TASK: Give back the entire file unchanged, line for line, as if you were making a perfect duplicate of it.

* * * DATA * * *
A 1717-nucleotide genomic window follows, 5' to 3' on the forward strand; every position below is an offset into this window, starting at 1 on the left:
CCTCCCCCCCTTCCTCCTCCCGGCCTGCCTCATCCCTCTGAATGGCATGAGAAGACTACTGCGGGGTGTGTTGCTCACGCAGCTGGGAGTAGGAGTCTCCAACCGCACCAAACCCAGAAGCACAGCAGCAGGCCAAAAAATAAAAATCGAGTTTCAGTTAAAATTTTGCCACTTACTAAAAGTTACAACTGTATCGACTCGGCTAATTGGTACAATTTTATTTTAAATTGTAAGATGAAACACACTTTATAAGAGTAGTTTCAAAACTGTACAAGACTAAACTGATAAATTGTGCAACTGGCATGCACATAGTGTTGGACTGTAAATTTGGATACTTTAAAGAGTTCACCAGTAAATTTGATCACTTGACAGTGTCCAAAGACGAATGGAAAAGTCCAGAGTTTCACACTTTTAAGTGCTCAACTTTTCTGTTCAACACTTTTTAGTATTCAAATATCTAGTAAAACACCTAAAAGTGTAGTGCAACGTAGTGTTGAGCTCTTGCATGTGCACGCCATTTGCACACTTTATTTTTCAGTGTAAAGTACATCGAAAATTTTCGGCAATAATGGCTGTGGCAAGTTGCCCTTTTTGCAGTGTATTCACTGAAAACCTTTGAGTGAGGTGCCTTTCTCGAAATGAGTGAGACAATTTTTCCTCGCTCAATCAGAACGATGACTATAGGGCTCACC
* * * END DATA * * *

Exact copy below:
A 1717-nucleotide genomic window follows, 5' to 3' on the forward strand; every position below is an offset into this window, starting at 1 on the left:
CCTCCCCCCCTTCCTCCTCCCGGCCTGCCTCATCCCTCTGAATGGCATGAGAAGACTACTGCGGGGTGTGTTGCTCACGCAGCTGGGAGTAGGAGTCTCCAACCGCACCAAACCCAGAAGCACAGCAGCAGGCCAAAAAATAAAAATCGAGTTTCAGTTAAAATTTTGCCACTTACTAAAAGTTACAACTGTATCGACTCGGCTAATTGGTACAATTTTATTTTAAATTGTAAGATGAAACACACTTTATAAGAGTAGTTTCAAAACTGTACAAGACTAAACTGATAAATTGTGCAACTGGCATGCACATAGTGTTGGACTGTAAATTTGGATACTTTAAAGAGTTCACCAGTAAATTTGATCACTTGACAGTGTCCAAAGACGAATGGAAAAGTCCAGAGTTTCACACTTTTAAGTGCTCAACTTTTCTGTTCAACACTTTTTAGTATTCAAATATCTAGTAAAACACCTAAAAGTGTAGTGCAACGTAGTGTTGAGCTCTTGCATGTGCACGCCATTTGCACACTTTATTTTTCAGTGTAAAGTACATCGAAAATTTTCGGCAATAATGGCTGTGGCAAGTTGCCCTTTTTGCAGTGTATTCACTGAAAACCTTTGAGTGAGGTGCCTTTCTCGAAATGAGTGAGACAATTTTTCCTCGCTCAATCAGAACGATGACTATAGGGCTCACC